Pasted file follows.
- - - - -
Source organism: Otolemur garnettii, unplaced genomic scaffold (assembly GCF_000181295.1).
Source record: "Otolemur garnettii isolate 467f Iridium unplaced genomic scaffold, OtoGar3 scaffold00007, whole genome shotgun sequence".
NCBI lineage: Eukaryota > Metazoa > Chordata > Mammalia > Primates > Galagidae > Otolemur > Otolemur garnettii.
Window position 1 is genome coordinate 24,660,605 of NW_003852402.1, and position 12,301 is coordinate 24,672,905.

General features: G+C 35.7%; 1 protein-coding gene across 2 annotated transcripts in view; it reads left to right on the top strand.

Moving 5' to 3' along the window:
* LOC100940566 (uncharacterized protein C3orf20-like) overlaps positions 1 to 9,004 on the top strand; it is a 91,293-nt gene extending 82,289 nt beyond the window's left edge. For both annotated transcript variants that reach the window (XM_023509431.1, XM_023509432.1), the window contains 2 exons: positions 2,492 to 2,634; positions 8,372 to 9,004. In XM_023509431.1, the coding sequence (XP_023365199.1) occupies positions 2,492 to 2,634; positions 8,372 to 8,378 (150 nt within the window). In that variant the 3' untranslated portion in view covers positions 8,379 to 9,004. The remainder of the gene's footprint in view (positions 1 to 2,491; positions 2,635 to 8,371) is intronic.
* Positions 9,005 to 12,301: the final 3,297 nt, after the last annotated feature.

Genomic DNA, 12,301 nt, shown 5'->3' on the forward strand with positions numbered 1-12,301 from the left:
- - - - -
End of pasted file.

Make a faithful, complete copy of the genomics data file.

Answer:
Source organism: Otolemur garnettii, unplaced genomic scaffold (assembly GCF_000181295.1).
Source record: "Otolemur garnettii isolate 467f Iridium unplaced genomic scaffold, OtoGar3 scaffold00007, whole genome shotgun sequence".
NCBI lineage: Eukaryota > Metazoa > Chordata > Mammalia > Primates > Galagidae > Otolemur > Otolemur garnettii.
Window position 1 is genome coordinate 24,660,605 of NW_003852402.1, and position 12,301 is coordinate 24,672,905.

General features: G+C 35.7%; 1 protein-coding gene across 2 annotated transcripts in view; it reads left to right on the top strand.

Moving 5' to 3' along the window:
* LOC100940566 (uncharacterized protein C3orf20-like) overlaps positions 1 to 9,004 on the top strand; it is a 91,293-nt gene extending 82,289 nt beyond the window's left edge. For both annotated transcript variants that reach the window (XM_023509431.1, XM_023509432.1), the window contains 2 exons: positions 2,492 to 2,634; positions 8,372 to 9,004. In XM_023509431.1, the coding sequence (XP_023365199.1) occupies positions 2,492 to 2,634; positions 8,372 to 8,378 (150 nt within the window). In that variant the 3' untranslated portion in view covers positions 8,379 to 9,004. The remainder of the gene's footprint in view (positions 1 to 2,491; positions 2,635 to 8,371) is intronic.
* Positions 9,005 to 12,301: the final 3,297 nt, after the last annotated feature.

Genomic DNA, 12,301 nt, shown 5'->3' on the forward strand with positions numbered 1-12,301 from the left: